Thursday, September 11, 2014

The Gig Harbor Peninsula Historical Society

I know you have been hearing a lot about the 50 year anniversary of the Gig Harbor Peninsula Historical Society celebration on October 4, 2014 celebration.  So I thought sharing a little bit of the history would whet your appetite for the History Rocks event.

The Gig Harbor Peninsula Historical Society presently located in the basement of the Old St. Nicholas Catholic Church, Gig Harbor, began in late 1963.  Three member of the local chapter of the American Association of University Women, Gail Reed, Jewel Holsinger and Esther Snowden met as a study group to gather local Gig Harbor Peninsula history.  Their enthusiasm for this project led them to decide to form a history club open to all.  Each invited several others and the first meeting was held at Holsinger’s with Bruce LeRoy, Director of the Washington State Historical Society as speaker.  This was February 18, 1964.  Of this group, Esther Snowden and Barbara Pearson are still members.

At the March 10th meeting the group decided to call themselves the Peninsula Study Club with monthly Tuesday morning meetings during the school year.  Field trips to include the children were planned during the summer.

Older long-time residents were invited to the meetings to share early memories and experiences with the group, and categories of local history began to develop.  The first study was of the fishing industry and its history here.  Next was the history and data about the numerous small cemeteries followed by churches, schools and old freight and passenger boats.  Papers on these topics were written and presented at meetings and thus began manuscript files.  Jean Lyle and Gwen Ash complied a questionnaire to send out or include in interviews to begin a biography collection.

Some artifacts along with files of information began to accumulate and members did the best they could to store them in their homes.  In 1968 club members began to discuss the need for a museum.  It wasn’t until July 1974, that they found a small room in the rear of the Empire Building, and rented it from Ken Hore for $12 a month.  We furnished it with used office furniture and two display cases.  During this time, Vicki Tart assigned her eighth grade Goodman Middle School class a project on local  history with the publication of a book as the goal.  This resulted in the first volume of local history being printed when these eighth graders were seniors.  Most of the photographs are from the GHPHS collection.  It is still available in its third printing.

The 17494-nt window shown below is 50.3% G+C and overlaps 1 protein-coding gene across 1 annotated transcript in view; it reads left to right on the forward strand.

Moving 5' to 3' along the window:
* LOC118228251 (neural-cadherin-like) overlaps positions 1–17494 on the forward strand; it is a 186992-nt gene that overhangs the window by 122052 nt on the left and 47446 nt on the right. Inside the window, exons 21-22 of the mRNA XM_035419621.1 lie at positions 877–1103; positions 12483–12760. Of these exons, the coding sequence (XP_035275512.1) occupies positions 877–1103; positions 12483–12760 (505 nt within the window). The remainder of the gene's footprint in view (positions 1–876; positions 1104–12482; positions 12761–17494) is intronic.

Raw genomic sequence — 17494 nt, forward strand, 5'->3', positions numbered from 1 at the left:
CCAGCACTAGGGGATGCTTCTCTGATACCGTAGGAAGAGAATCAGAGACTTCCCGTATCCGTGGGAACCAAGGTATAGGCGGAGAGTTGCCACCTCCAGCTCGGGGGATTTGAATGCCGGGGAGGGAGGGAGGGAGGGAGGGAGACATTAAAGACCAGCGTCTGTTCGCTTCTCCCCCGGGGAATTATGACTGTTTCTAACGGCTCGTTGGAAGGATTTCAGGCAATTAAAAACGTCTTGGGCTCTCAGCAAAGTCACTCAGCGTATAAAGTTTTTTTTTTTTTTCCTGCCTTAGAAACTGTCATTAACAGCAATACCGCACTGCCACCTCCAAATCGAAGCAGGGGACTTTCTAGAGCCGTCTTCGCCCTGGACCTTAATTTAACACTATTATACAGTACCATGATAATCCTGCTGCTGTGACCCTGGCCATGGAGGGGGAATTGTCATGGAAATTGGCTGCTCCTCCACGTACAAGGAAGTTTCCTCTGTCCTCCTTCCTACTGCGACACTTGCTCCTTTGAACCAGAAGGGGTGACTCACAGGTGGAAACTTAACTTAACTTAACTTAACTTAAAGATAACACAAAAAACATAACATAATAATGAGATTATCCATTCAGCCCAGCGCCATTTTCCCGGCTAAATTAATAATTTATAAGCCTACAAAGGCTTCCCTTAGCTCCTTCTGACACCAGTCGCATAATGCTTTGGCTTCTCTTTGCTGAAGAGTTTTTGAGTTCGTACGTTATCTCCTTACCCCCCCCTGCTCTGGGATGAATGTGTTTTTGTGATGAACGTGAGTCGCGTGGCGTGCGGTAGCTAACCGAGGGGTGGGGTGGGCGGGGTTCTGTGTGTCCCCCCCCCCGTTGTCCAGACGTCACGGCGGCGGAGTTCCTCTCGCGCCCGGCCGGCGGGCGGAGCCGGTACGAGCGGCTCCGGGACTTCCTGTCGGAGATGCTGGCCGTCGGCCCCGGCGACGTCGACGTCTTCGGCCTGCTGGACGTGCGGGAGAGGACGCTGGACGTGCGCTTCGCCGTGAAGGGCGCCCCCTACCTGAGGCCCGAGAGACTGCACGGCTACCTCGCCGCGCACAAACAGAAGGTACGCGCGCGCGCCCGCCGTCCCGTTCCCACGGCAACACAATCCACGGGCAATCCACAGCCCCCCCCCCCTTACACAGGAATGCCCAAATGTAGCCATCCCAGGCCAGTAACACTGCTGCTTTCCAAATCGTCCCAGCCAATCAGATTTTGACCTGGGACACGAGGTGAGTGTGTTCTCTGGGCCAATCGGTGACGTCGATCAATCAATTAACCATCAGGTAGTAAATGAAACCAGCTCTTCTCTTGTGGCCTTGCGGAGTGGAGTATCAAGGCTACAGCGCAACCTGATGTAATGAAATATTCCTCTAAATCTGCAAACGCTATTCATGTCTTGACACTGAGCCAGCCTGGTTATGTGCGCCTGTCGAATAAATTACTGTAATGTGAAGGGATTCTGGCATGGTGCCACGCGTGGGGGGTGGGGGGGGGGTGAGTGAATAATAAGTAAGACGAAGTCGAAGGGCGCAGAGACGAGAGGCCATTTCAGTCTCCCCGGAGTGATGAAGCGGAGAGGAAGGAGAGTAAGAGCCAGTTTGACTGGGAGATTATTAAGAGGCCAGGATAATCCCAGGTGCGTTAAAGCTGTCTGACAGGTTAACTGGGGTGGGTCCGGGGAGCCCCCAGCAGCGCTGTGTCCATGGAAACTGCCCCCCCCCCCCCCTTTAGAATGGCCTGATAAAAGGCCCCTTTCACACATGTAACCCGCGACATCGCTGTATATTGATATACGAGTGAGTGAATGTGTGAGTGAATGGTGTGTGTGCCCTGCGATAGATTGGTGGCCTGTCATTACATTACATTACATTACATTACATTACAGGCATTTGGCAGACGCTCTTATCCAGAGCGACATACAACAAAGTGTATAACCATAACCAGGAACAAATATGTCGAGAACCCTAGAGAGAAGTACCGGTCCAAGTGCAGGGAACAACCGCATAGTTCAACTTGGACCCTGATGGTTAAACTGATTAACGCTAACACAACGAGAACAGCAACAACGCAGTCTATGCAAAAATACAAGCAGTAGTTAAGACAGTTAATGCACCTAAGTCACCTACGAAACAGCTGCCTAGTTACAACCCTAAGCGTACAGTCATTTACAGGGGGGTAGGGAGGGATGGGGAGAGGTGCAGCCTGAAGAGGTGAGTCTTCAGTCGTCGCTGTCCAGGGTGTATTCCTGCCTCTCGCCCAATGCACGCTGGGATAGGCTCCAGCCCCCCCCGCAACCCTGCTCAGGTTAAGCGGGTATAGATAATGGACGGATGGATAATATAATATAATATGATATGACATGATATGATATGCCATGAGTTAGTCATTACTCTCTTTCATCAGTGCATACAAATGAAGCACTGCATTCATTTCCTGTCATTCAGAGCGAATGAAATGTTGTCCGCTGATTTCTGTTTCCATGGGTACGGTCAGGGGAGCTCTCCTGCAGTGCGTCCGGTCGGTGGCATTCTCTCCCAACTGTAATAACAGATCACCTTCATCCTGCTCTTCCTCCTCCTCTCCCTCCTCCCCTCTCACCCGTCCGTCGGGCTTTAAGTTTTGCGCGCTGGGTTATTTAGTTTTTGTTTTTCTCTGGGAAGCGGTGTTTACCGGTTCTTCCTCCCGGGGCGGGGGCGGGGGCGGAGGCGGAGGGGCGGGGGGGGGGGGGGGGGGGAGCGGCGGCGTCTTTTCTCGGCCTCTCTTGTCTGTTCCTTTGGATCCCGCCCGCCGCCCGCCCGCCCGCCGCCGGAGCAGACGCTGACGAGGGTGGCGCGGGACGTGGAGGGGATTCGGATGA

Incorporation of the Peninsula Historical Society took place on June 3, 1970.  The area of interest includes that part of Pierce County on the Gig Harbor Peninsula.  Membership expanded and projects of all sorts were undertaken to earn funds to finance a museum and build a photograph and slide collection.  The society provides lectures, slide shows and exhibits for the community and schools.  Class visits to the museum are frequently scheduled.

In 1976 a bicentennial quilt was made by members.  Marilyn Arnold did the design, and a successful raffle was held.  The society published a calendar for eleven years with local artists drawing from our old photographs.

In April 1977 the society moved into a room in the basement of the new Gig Harbor City Hall, and regular hours were established.  When that space was no longer available, we rented a small log cabin on Harborview Drive until April 1982.  By this time, a committee from St. Nicholas Catholic Church became active to save and restore the old church rather than allowing it to be razed.  Clara McCabe spearheaded the committee, and arrangements were worked out that the society might lease the basement of this historic structure.

The summer of 1982 was spent renovating the basement with much community cooperation headed by Barbara Pearson and Joan Bassett, and on October 3 we moved in.  We have a collection of manuscripts, clippings and photographs for public research Wednesdays through Saturday afternoons.  Arveida Livingston is office manager and Ruth Ann Smith heads a staff of volunteers.

Gladys Para, June Doherty and the late Smith Snyder were instrumental in producing the present exhibits with a focus on our fishing heritage.  Joe Hoots mounted the Jack Reed collection of hand boat-building tools.

Our last museum director, Gladys Para, edited the book Bridging the Narrows  by Joe Gotchy, a history of both Narrows Bridges.  Mr. Gotchy worked on both bridges, and provided a colorful and knowledgable  account of their construction.

At the annual membership meeting in October of 1994, our name was officially changed to include the words “Gig Harbor” to more clearly define our location.  The need was apparent when representatives attended regional or state-wide meetings and found Peninsula Historical Society prompted further inquiry.

The Gig Harbor Peninsula Historical Society has grown to around 150 menbers.  Conferences and workshops are attended so that the society can continue to grow and serve our community.  The society is governed by nine officers and trustees.  Museum hours are from 1 to 4 pm Wednesday through Saturdays, staffed by 31 volunteers under the direction of Jean Olson.

6/3/92 ba. for A History of Pierce County, Washington, Vol. III, Heritage League of Pierce County

1/23/96 ba. Revised & 
© 2012 Harbor History Museum. All rights reserved.

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